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Modern Middle East

Image of a student protest outside of Bogazici University

Over the past century, the Middle East has experienced rapid, indeed unprecedented, social and political change. On the eve of WWI, nationalism mobilized the peoples of the Ottoman Empire and Iran against foreign exploitation and imperialism; in the 1960s the governments of Syria and Iraq invested in infrastructure, public education and rural development. In Turkey, Egypt and under the Palestine Liberation Organization women participated in political parties and held important positions in institutions and universities. The peoples of Afghanistan enjoyed a century of peace. What changed? This course introduces students to the global forces led to radical changes in the Middle East. The first half of the course isolates important events that shaped the region's societies and states over the twentieth century, especially unresolved legacies from WWI & WWII, the availability of large reserves of petroleum and super power conflicts during the Cold War. The second half of the course examines the patterns of foreign intervention and local response since the 1980s that have turned entire countries into living hell for their citizens and flash points for world war. An introduction to the political history and cultural diversity of North Africa and Southwest Asia, a region stretching from Morocco to Afghanistan. Using a variety of sources including historical documents, films, music and literature, the course explores the social coordinates, political economy, social structure and geopolitics which are necessary to understand modern events (from WWI) to the present.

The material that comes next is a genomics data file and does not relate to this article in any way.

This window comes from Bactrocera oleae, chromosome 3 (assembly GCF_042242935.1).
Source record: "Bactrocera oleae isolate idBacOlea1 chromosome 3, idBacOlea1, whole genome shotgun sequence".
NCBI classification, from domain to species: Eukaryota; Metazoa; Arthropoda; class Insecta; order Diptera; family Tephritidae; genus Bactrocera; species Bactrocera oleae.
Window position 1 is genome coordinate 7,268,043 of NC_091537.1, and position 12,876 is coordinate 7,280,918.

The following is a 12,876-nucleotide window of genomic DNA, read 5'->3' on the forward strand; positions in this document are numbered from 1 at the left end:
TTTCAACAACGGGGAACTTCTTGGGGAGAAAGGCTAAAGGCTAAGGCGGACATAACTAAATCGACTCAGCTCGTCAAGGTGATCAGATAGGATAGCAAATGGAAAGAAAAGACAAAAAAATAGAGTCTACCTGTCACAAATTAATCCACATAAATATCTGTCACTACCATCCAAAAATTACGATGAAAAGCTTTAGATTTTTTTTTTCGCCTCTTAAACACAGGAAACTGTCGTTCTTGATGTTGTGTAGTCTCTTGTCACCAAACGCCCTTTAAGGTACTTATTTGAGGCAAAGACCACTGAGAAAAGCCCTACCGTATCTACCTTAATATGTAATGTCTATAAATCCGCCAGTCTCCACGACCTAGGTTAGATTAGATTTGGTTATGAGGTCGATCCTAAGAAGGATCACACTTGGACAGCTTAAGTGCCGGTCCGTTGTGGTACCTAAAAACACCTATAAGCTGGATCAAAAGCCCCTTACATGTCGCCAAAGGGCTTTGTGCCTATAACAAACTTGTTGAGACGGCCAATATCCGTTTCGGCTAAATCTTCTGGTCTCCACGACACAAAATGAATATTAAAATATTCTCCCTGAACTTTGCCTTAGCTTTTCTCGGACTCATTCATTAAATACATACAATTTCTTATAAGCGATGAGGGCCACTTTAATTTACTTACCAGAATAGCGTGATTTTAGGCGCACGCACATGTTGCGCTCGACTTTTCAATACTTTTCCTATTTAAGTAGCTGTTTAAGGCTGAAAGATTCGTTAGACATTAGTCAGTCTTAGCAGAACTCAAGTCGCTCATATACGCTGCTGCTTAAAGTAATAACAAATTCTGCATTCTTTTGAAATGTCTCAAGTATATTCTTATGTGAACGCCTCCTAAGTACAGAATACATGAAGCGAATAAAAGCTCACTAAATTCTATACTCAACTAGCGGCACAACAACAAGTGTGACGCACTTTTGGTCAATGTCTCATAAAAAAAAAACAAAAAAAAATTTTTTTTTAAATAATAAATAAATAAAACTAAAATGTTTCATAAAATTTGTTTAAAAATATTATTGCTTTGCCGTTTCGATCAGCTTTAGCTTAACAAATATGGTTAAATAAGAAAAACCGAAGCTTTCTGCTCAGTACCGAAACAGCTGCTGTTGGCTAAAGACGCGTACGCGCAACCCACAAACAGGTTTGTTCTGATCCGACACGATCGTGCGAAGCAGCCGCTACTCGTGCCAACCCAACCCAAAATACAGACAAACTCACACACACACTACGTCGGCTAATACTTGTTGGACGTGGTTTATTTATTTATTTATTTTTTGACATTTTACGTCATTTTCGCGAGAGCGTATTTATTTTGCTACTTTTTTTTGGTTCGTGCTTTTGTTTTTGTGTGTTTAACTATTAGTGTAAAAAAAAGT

Department of History, Queen's University

49 Bader Lane, Watson Hall 212
Kingston ON K7L 3N6




Queen's University is situated on traditional Haudenosaunee and Anishinaabe territory.